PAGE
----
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Economic Outline

Economic Indicators

For the latest updates on the key economic responses from governments to address the economic impact of the COVID-19 pandemic, please consult the IMF's policy tracking platform Policy Responses to COVID-19.

Following the unprecedented global crisis prompted by the spread of the COVID-19 pandemic - which led to the largest economic contraction since 1945 - the Canadian economy rebounded in 2021, recording an estimated GDP growth of 5.7%. Rising global oil prices helped the recovery, together with the easing of containment measures that supported internal demand. The IMF expects the country to grow faster than the pre-pandemic trend, with a forecasted growth of 4.9% this year and 2.6% in 2023, although uncertainty remains at global level due especially to the insurgence of the Omicron variant of the virus.

After skyrocketing in 2020, Canada’s debt-to-GDP ratio decreased moderately to 109.9% in 2021 despite the fact that the government increased its borrowing in order to make the necessary temporary investments to stabilize the national economy amidst the extraordinary circumstances of the COVID-19 pandemic. The IMF expects the debt to follow a downward trend in 2022 (103.9%) and 2023 (100.2%). Similarly, the general government balance recorded a deficit of 6.6% in 2021, although further withdrawal of pandemic support measures should contribute to a reduction of the deficit (projected at 2.7% this year and 1% in 2023). In the 20 years before the pandemic, goods inflation averaged only 1.4%. However, according to the latest figures by the Bank of Canada, supply constraints have led to higher inflation: the average inflation rate of goods in 2021 has been 4.4%, much higher than that of services, which has been 2.1%. Inflation should ease as energy price pressures abate and supply bottlenecks are resolved through 2022, with an IMF forecast of 2.6% (followed by 2% the year after).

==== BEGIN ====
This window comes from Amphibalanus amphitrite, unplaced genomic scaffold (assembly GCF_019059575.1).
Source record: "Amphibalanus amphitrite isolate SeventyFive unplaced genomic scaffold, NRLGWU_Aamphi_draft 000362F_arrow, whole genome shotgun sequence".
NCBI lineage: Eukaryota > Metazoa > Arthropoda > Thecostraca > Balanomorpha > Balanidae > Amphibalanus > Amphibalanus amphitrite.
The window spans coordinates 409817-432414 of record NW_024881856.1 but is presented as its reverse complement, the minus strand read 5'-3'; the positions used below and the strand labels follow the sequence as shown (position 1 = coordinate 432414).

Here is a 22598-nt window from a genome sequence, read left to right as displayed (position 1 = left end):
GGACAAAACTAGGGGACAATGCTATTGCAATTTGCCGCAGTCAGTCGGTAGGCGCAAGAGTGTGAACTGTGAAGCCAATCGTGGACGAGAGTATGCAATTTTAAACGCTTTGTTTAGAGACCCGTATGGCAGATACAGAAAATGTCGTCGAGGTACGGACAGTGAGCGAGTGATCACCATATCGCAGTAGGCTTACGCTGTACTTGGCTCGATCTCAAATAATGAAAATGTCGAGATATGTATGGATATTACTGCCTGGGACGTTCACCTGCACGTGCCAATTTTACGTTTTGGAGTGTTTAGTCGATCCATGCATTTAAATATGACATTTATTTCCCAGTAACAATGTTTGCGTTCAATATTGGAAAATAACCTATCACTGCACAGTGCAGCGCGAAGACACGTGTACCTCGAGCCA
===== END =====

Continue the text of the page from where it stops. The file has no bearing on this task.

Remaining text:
After touching record lows, the unemployment rate jumped due to the pandemic. In 2021, the unemployment rate remained elevated (7.7%) and over a quarter of those unemployed have been out of work for half a year or more (up from 16% before the pandemic). Strong output growth will support increased labour demand and help pull unemployment down towards pre-pandemic levels: the IMF projects a gradual decrease, at 5.7% this year and 4.9% in 2023. Although Canadians enjoy a high per capita GDP (estimated at USD 51,713 in 2021), 1 in 7 (or 4.9 million) people in Canada live in poverty.

 
Main Indicators 201920202021 (e)2022 (e)2023 (e)
GDP (billions USD) 1,741.581,644.04e2,015.982,189.792,306.07
GDP (Constant Prices, Annual % Change) 1.9-5.3e4.74.12.8
GDP per Capita (USD) 46,400e43,295e52,79156,74059,126
General Government Balance (in % of GDP) 0.3-8.1e-6.6-2.7-1.0
General Government Gross Debt (in % of GDP) 86.8117.5e109.9103.9100.2
Inflation Rate (%) 1.90.7e3.45.62.4
Unemployment Rate (% of the Labour Force) 5.79.6e7.75.74.9
Current Account (billions USD) -35.71-29.8910.564.63-17.62
Current Account (in % of GDP) -2.1-1.80.50.2-0.8

Source: IMF – World Economic Outlook Database, 2016

Note: (e) Estimated Data

 
Monetary Indicators 20162017201820192020
Canadian dollar (CAD) - Average Annual Exchange Rate For 1 GBP 1.791.671.731.631.72

Source: World Bank, 2015

 

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Latest Update: September 2022

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